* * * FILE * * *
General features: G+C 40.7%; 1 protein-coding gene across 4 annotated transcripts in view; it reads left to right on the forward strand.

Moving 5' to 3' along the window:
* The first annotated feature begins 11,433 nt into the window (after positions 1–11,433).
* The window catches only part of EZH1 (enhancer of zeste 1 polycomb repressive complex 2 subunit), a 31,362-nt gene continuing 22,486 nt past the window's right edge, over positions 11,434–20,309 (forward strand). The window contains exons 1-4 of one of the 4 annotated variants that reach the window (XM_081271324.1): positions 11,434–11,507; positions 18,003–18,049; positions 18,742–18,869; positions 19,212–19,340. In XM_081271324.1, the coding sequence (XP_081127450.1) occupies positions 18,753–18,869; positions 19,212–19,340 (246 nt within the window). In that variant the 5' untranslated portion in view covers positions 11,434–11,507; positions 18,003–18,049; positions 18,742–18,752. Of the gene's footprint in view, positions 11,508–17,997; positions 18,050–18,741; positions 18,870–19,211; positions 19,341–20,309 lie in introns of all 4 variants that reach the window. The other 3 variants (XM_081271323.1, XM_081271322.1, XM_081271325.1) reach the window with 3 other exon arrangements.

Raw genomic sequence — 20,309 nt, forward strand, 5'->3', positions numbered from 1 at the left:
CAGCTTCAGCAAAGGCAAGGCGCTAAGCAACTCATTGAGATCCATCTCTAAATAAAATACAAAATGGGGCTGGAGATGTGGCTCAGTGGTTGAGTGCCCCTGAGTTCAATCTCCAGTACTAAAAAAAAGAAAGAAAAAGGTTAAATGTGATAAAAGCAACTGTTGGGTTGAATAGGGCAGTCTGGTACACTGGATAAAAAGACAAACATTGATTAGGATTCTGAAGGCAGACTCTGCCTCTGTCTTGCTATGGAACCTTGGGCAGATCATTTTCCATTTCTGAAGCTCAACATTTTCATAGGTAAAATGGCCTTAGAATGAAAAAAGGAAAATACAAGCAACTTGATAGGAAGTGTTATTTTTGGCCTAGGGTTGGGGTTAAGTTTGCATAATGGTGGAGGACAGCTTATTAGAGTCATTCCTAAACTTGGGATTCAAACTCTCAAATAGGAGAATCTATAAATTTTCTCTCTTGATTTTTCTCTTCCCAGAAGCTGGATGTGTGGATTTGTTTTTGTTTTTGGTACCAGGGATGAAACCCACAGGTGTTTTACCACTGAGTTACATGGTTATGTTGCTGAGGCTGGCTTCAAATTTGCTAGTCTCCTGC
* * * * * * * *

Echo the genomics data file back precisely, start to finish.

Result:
General features: G+C 40.7%; 1 protein-coding gene across 4 annotated transcripts in view; it reads left to right on the forward strand.

Moving 5' to 3' along the window:
* The first annotated feature begins 11,433 nt into the window (after positions 1–11,433).
* The window catches only part of EZH1 (enhancer of zeste 1 polycomb repressive complex 2 subunit), a 31,362-nt gene continuing 22,486 nt past the window's right edge, over positions 11,434–20,309 (forward strand). The window contains exons 1-4 of one of the 4 annotated variants that reach the window (XM_081271324.1): positions 11,434–11,507; positions 18,003–18,049; positions 18,742–18,869; positions 19,212–19,340. In XM_081271324.1, the coding sequence (XP_081127450.1) occupies positions 18,753–18,869; positions 19,212–19,340 (246 nt within the window). In that variant the 5' untranslated portion in view covers positions 11,434–11,507; positions 18,003–18,049; positions 18,742–18,752. Of the gene's footprint in view, positions 11,508–17,997; positions 18,050–18,741; positions 18,870–19,211; positions 19,341–20,309 lie in introns of all 4 variants that reach the window. The other 3 variants (XM_081271323.1, XM_081271322.1, XM_081271325.1) reach the window with 3 other exon arrangements.

Raw genomic sequence — 20,309 nt, forward strand, 5'->3', positions numbered from 1 at the left:
CAGCTTCAGCAAAGGCAAGGCGCTAAGCAACTCATTGAGATCCATCTCTAAATAAAATACAAAATGGGGCTGGAGATGTGGCTCAGTGGTTGAGTGCCCCTGAGTTCAATCTCCAGTACTAAAAAAAAGAAAGAAAAAGGTTAAATGTGATAAAAGCAACTGTTGGGTTGAATAGGGCAGTCTGGTACACTGGATAAAAAGACAAACATTGATTAGGATTCTGAAGGCAGACTCTGCCTCTGTCTTGCTATGGAACCTTGGGCAGATCATTTTCCATTTCTGAAGCTCAACATTTTCATAGGTAAAATGGCCTTAGAATGAAAAAAGGAAAATACAAGCAACTTGATAGGAAGTGTTATTTTTGGCCTAGGGTTGGGGTTAAGTTTGCATAATGGTGGAGGACAGCTTATTAGAGTCATTCCTAAACTTGGGATTCAAACTCTCAAATAGGAGAATCTATAAATTTTCTCTCTTGATTTTTCTCTTCCCAGAAGCTGGATGTGTGGATTTGTTTTTGTTTTTGGTACCAGGGATGAAACCCACAGGTGTTTTACCACTGAGTTACATGGTTATGTTGCTGAGGCTGGCTTCAAATTTGCTAGTCTCCTGC